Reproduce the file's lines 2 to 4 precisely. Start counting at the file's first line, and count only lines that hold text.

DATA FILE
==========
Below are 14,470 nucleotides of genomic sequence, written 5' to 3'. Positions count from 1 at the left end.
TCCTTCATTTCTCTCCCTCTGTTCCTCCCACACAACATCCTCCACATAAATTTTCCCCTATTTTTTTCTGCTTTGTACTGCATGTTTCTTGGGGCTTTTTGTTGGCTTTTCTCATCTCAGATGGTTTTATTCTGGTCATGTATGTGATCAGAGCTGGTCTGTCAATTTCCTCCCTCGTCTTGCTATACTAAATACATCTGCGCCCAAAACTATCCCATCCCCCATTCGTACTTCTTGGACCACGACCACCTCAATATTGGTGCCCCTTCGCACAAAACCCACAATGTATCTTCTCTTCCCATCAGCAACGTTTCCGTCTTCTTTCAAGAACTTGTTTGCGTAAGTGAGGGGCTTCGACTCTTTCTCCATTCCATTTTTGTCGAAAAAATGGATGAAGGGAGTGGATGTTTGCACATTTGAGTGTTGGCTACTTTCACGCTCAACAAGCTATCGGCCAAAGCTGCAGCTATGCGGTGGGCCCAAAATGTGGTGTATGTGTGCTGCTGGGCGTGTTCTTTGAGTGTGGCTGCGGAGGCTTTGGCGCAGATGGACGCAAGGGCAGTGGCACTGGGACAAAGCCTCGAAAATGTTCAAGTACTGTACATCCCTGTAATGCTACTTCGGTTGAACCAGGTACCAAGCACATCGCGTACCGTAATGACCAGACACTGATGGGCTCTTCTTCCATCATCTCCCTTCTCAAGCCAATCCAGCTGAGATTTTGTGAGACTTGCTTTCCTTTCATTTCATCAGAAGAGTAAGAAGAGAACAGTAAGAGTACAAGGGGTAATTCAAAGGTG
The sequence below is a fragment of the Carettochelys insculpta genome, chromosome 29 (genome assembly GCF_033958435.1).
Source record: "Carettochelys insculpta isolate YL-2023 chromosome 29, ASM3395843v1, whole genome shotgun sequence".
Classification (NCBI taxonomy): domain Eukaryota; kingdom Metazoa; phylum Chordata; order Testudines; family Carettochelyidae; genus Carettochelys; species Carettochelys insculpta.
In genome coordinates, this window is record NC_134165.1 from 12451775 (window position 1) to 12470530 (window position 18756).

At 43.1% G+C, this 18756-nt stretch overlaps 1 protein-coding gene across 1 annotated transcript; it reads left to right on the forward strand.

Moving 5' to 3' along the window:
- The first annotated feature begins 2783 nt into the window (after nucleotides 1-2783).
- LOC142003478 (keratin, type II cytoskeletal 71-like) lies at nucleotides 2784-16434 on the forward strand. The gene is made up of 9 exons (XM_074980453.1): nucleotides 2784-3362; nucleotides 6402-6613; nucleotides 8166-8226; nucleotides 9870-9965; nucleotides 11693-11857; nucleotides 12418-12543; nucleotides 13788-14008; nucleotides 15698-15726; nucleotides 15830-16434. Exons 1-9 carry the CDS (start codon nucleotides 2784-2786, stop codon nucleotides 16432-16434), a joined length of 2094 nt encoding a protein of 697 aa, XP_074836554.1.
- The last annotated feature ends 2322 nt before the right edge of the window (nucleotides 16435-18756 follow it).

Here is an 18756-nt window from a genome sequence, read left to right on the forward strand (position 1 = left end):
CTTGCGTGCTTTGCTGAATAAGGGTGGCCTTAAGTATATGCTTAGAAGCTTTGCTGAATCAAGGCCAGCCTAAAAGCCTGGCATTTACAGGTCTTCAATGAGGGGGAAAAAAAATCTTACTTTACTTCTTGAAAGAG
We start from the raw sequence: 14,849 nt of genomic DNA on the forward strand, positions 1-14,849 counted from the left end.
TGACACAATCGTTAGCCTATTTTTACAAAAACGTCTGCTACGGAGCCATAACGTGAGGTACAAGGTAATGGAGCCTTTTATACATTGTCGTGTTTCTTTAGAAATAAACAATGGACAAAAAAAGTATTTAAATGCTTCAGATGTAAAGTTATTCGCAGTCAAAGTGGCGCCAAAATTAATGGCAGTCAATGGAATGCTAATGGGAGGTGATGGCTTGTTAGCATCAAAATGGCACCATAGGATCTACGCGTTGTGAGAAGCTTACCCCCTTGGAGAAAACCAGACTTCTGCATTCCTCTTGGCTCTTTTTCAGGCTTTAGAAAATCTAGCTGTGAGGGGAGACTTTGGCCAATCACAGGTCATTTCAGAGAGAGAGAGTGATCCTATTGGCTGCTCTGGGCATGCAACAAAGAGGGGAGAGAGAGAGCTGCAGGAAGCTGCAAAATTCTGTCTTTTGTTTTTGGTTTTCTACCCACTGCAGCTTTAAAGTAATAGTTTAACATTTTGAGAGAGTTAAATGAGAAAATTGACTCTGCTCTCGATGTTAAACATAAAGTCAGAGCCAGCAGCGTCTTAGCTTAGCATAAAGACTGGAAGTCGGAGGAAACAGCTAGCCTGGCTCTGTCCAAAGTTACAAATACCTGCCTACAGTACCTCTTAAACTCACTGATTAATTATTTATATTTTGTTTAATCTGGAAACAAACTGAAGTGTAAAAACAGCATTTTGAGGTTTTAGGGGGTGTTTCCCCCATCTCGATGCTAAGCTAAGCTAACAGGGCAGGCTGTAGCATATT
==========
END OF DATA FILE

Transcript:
TCCTTCATTTCTCTCCCTCTGTTCCTCCCACACAACATCCTCCACATAAATTTTCCCCTATTTTTTTCTGCTTTGTACTGCATGTTTCTTGGGGCTTTTTGTTGGCTTTTCTCATCTCAGATGGTTTTATTCTGGTCATGTATGTGATCAGAGCTGGTCTGTCAATTTCCTCCCTCGTCTTGCTATACTAAATACATCTGCGCCCAAAACTATCCCATCCCCCATTCGTACTTCTTGGACCACGACCACCTCAATATTGGTGCCCCTTCGCACAAAACCCACAATGTATCTTCTCTTCCCATCAGCAACGTTTCCGTCTTCTTTCAAGAACTTGTTTGCGTAAGTGAGGGGCTTCGACTCTTTCTCCATTCCATTTTTGTCGAAAAAATGGATGAAGGGAGTGGATGTTTGCACATTTGAGTGTTGGCTACTTTCACGCTCAACAAGCTATCGGCCAAAGCTGCAGCTATGCGGTGGGCCCAAAATGTGGTGTATGTGTGCTGCTGGGCGTGTTCTTTGAGTGTGGCTGCGGAGGCTTTGGCGCAGATGGACGCAAGGGCAGTGGCACTGGGACAAAGCCTCGAAAATGTTCAAGTACTGTACATCCCTGTAATGCTACTTCGGTTGAACCAGGTACCAAGCACATCGCGTACCGTAATGACCAGACACTGATGGGCTCTTCTTCCATCATCTCCCTTCTCAAGCCAATCCAGCTGAGATTTTGTGAGACTTGCTTTCCTTTCATTTCATCAGAAGAGTAAGAAGAGAACAGTAAGAGTACAAGGGGTAATTCAAAGGTG
The sequence below is a fragment of the Carettochelys insculpta genome, chromosome 29 (genome assembly GCF_033958435.1).
Source record: "Carettochelys insculpta isolate YL-2023 chromosome 29, ASM3395843v1, whole genome shotgun sequence".